Jean-Michel Basquiat's 80s notebooks revealed

Basquiat: The Unknown Notebooks at the Brooklyn Museum includes 160 unseen sketch pages from 1980-87
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Jean-Michel Basquiat, Untitled, 1986. Photo: Collection of Larry Warsh. Copyright © Estate of Jean-Michel Basquiat.  Licensed by Artestar, New York. By Gavin Ashworth, Brooklyn Museum
Jean-Michel Basquiat, Untitled, 1986. Photo: Collection of Larry Warsh. Copyright © Estate of Jean-Michel Basquiat. Licensed by Artestar, New York. By Gavin Ashworth, Brooklyn Museum

Like many an artist, Jean-Michel Basquiat used his notebooks and journals as a workshop of ideas in which to test out many of the thoughts that would eventually make their way into his paintings. Indeed, in those early notebooks, dating from 1980 and 1981, he would draw images of skulls, crowns and tepees, which can be found in later works. 

Now, eight of those notebooks, comprising 160 images never seen before in public, are due to go on view at the Brooklyn Museum next April. Basquiat: The Unknown Notebooks” (3 April-23 August 2015) includes 160 unbound pages from journals the artist filled with sketches and notes between 1980 and 1987. 

They’re owned by the renowned art collector Larry Warsh, and will be supplemented by another 30 or so drawings and paintings from other collections.

Tricia Laughlin Bloom, who co-organised the show says it will highlight another key driver in Basquiat’s work. “So much attention is given to him as a Neo-expressionist painter, but there’s another piece, and something else was driving him, which was his social conscience, his love of language, and his desire to get a message across,” she told The Art Newspaper. “One of his strategies is to compress a lot of meaning into a single image or word, and the notebooks really bring that out.”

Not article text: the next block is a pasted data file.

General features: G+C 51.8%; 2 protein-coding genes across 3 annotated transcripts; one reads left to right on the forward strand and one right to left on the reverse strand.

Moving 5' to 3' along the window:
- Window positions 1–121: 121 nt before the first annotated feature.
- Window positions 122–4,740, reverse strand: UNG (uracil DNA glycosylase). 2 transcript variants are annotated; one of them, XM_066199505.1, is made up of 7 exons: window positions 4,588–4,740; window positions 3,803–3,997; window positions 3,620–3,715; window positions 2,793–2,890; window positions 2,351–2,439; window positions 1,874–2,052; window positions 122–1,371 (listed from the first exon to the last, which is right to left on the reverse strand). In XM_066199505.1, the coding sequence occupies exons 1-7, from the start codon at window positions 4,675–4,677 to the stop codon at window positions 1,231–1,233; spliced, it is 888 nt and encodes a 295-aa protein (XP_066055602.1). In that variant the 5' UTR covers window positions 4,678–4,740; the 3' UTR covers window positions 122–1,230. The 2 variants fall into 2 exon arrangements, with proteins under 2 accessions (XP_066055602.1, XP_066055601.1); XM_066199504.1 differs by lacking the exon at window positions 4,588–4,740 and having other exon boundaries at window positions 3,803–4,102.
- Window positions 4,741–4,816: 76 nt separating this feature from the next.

According to Bloom, in his journals, Basquiat would sketch only on the right-hand page, leaving the left side blank. Sometimes, he would write down only a single word. “It was a very conscious decision,” Bloom says. “Everybody has grocery lists and wish lists, but he treated these very carefully. He wanted to give the words some space. He has these extended surreal narratives, and it’s a bit of a puzzle to pin down if he’s referencing something specific, or if he’s speaking more generally.”

Check out our many great painting titles in the stor including: Painting Abstraction, Painting Today. And get ready for Painting Beyond Pollock, our forthcoming lively and accessible history of European and American painting from the mid-20th century onwards which publishes in April. 


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